And we are back. Yesterday I took a look at some of the Republican ideas for Health Care Reform, and while some of them aren't bad, some of the ideas I have learned are already essentially being done, and others are pretty much pure bullshit. But surely the ideas that President Obama has presented are all wonderful right? Right? Uh, well, not exactly.
Now of course what has some people pissed off right off the bat is not mention of a Public Option, and continuing to push the insurance exchanges and allowing companies to sell across state lines. Something that I do not believe is impossible to manage in a way that is better than how it was managed when credit card companies were allowed to do business across state lines, but it is surely nowhere near as good as Medicare for all or a strong public option. And to be certain we should not stop for even a moment pushing for those things. But at the same time I think there is some potential good ideas in Obama’s suggestions that deserve to be looked at and judged for what they are, not for what they are not.
There are ten "titles" with multiple sub sections. I am going to go in order but I will not be excerpting every section, just those that I have something to comment on.
Before I start let me offer a universal caveat so I do not get too repetitive. Any idea that I opine sounds good, must always be taken with a grain of salt, because even the best idea can become a massive Mongolian Cluster Fuck if it is implemented poorly.
And now let’s dive right into....
Title I. Quality, Affordable Health Care for All Americans
"Nothing in this act or anywhere in the bill forces anyone to change the insurance they have, period."
Hmm. My question, is it still accurate that if you have insurance already say through your work that you would not be able to leave it for one of the exchanges? Or will that be changed?
"Americans without insurance coverage will be able to choose the insurance coverage that works best for them in a new open, competitive insurance market – the same insurance market that every member of Congress will be required to use for their insurance."
I have to admit that I really rather like this sauce for the goose is sauce for the gander provision. I’m not holding my breath that it will make it through, but I can always hope.
"It keeps insurance companies honest by setting clear rules that rein in the worst insurance industry abuses. And it bans all insurance companies from denying insurance coverage because of a person’s pre-existing medical conditions while giving consumers new power to appeal insurance company decisions that deny doctor ordered treatments covered by insurance.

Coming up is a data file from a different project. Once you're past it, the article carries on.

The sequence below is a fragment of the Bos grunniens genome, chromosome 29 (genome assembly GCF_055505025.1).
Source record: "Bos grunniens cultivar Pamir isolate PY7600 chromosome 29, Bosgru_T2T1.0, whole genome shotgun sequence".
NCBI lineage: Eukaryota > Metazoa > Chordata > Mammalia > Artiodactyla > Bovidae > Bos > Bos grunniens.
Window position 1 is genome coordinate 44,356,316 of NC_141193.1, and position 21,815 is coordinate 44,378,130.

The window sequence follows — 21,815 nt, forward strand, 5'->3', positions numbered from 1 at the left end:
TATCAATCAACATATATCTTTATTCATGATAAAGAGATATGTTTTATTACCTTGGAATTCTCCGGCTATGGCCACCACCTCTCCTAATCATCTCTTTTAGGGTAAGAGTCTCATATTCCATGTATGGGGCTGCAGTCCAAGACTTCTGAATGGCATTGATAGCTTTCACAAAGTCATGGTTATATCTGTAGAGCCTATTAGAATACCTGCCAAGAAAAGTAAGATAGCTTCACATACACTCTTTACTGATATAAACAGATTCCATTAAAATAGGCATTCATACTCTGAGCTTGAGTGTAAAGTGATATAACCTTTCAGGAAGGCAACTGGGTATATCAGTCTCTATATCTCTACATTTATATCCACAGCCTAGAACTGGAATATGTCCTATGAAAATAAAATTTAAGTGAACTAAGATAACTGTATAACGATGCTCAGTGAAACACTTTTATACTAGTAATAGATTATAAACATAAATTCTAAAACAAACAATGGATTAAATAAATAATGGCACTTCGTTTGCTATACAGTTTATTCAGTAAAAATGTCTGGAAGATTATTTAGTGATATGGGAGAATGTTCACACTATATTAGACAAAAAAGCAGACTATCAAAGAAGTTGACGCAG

Make it illegal for insurance companies to deny coverage for children because of a pre-existing medical condition;
Provide rebates to consumers from insurance companies when they spend a large percentage of consumers’ premiums on advertising, bonuses and other administrative expenses instead of patient care;
Review of unreasonable insurance premium increases and rebates if unjustified; health insurers with a pattern of excessive rate increases can be blocked from selling through new insurance exchanges;
Remove arbitrary lifetime or yearly limits on coverage so people know that all of the care they need will be paid for;
Prevent insurance companies from dropping insurance coverage when a person gets sick and needs it most."
Frankly there is part of me that thinks that even if they manage to get this passed and give it some real teeth then something substantial will have been accomplished. It would still have us a long, long, way from being where we need to be, but it would definitely be a huge step in the right direction.
"Americans with pre-existing conditions will finally have the choice of quality, affordable insurance through a new insurance pool;
Small business owners will be eligible for billions in tax credits to help offer insurance coverage to employees;
Paperwork reduction and simplified forms will begin to reduce costs for doctors, employers and consumers;
New plans will have to offer preventive care and immunizations at no cost;
New plans will have to cover an enrollee’s dependent children until age 26;
A re-insurance program for employers that offer health insurance to their early retirees will save as much as $1,200 for every family enrolled.
A new website to help consumers compare different insurance coverage options along with state-by-state health care consumer assistance and ombudsman for any of their health insurance questions;